Consoles are over (not really)

Ages ago, when Sony released the original, PlayStation 3, I remarked on the snowballing size of their consoles by suggesting that the PlayStation 9 would end up being the size (and shape) of the Jupiter monolith from 2001. Then, because I was on a roll, I predicted that Sony would only build one, and that it would beam the games directly into users’ minds.

All of which means I can claim that I totally called this: Sony Computer Entertainment is buying the cloud gaming provider Gaikai, which might allow it to stream next-gen games to current-gen consoles. I just wish I could decide if I was happy about it.

Says Kotaku:

That’s got people dreaming that the idea of the game console as some sort of physical box that you bring into your home could be going extinct. Who would need to buy a PlayStation 4, the thinking goes, if you could use Gaikai to stream PS4—level-no, let’s just say actual PlayStation 4—graphics and sound into your living room through your computer while you send commands from a DualShock controller back upstream?

Most of the rest of the article is devoted to throwing cold water on the idea, but this idea still has a lot of potential. The main reason why I switched from PC gaming to consoles in the first place was because when you buy a console game, you pretty much know it’s going to run properly. For a Mac owner, especially one who had to live through the switch to OS X, then the switch to Intel and now Lion, that’s a pretty big plus. And one of the most encouraging features of the rise of downloadable games is the return of previous-generation titles that my PS3 won’t run.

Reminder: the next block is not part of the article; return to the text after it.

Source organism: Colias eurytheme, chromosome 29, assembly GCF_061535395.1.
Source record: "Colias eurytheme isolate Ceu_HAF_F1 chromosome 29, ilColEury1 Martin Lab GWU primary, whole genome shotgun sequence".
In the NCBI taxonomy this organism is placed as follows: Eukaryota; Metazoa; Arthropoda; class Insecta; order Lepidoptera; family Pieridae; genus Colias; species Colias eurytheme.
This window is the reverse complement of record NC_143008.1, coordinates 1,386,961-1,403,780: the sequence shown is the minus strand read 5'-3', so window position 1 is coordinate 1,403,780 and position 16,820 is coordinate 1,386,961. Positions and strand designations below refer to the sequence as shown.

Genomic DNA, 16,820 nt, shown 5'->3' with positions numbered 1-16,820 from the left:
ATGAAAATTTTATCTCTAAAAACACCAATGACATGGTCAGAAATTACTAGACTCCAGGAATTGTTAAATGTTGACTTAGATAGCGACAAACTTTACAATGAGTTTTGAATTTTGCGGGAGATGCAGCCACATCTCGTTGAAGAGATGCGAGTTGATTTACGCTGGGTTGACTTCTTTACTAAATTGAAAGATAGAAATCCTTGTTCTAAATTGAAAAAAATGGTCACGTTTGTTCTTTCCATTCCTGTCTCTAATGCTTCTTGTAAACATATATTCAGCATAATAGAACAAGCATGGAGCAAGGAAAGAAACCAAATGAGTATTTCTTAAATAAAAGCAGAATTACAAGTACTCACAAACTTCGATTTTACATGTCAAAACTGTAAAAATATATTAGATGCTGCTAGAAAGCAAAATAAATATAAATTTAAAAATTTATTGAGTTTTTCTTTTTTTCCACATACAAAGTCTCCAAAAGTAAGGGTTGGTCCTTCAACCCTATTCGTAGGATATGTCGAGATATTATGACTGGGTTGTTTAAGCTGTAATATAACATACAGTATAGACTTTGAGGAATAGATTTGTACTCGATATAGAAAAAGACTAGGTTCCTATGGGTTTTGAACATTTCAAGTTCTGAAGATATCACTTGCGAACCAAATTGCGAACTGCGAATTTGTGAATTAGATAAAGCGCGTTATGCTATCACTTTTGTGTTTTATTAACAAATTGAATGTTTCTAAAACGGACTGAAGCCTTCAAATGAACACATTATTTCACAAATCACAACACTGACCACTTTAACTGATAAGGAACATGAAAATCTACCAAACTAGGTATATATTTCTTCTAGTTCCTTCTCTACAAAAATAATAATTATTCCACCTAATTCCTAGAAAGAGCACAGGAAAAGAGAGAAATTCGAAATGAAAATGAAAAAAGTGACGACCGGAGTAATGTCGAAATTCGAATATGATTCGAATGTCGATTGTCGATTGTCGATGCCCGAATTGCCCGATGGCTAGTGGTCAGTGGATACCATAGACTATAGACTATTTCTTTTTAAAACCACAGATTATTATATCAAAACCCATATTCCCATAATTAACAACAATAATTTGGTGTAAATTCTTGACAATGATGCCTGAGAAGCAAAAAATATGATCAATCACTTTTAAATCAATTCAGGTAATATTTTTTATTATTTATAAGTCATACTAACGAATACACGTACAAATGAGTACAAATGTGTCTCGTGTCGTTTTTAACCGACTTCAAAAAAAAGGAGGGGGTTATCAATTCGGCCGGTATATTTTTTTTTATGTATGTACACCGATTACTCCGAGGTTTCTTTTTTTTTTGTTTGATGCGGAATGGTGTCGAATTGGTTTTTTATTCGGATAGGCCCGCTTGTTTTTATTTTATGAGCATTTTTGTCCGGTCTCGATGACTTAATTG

On the other hand, I’m already less than crazy about the idea that my future games will depend on a constant online connection to a service that could be discontinued at any time. Already I refuse to play MMOs because I don’t want to buy a game that I then have to keep paying for in order to play, and with stuff like Diablo III requiring a constant Internet connection I can see the lines getting blurry. I’m pretty sure the world is going to ignore me on this one, and it’ll end up being my old man gripe — “In my day, games came in boxes, and you could hold them in your hand!” — but I was kind of hoping it wouldn’t kick in until at least my mid-forties.

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